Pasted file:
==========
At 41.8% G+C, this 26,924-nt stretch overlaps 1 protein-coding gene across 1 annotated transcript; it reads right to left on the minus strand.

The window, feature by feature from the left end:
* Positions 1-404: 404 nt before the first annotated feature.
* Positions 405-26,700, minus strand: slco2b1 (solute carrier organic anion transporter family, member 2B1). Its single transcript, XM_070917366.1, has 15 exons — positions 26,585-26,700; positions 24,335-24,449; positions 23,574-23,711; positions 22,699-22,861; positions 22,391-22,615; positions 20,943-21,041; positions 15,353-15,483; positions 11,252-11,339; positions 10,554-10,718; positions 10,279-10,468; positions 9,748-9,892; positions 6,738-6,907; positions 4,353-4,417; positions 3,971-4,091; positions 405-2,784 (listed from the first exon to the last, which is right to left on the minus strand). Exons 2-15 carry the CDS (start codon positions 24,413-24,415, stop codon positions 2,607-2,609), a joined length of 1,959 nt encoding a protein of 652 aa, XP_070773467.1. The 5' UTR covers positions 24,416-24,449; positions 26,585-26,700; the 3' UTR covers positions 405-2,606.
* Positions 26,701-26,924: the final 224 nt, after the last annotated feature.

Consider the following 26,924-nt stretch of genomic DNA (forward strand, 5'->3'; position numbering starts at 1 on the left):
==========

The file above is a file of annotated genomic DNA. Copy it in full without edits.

At 41.8% G+C, this 26,924-nt stretch overlaps 1 protein-coding gene across 1 annotated transcript; it reads right to left on the minus strand.

The window, feature by feature from the left end:
* Positions 1-404: 404 nt before the first annotated feature.
* Positions 405-26,700, minus strand: slco2b1 (solute carrier organic anion transporter family, member 2B1). Its single transcript, XM_070917366.1, has 15 exons — positions 26,585-26,700; positions 24,335-24,449; positions 23,574-23,711; positions 22,699-22,861; positions 22,391-22,615; positions 20,943-21,041; positions 15,353-15,483; positions 11,252-11,339; positions 10,554-10,718; positions 10,279-10,468; positions 9,748-9,892; positions 6,738-6,907; positions 4,353-4,417; positions 3,971-4,091; positions 405-2,784 (listed from the first exon to the last, which is right to left on the minus strand). Exons 2-15 carry the CDS (start codon positions 24,413-24,415, stop codon positions 2,607-2,609), a joined length of 1,959 nt encoding a protein of 652 aa, XP_070773467.1. The 5' UTR covers positions 24,416-24,449; positions 26,585-26,700; the 3' UTR covers positions 405-2,606.
* Positions 26,701-26,924: the final 224 nt, after the last annotated feature.

Consider the following 26,924-nt stretch of genomic DNA (forward strand, 5'->3'; position numbering starts at 1 on the left):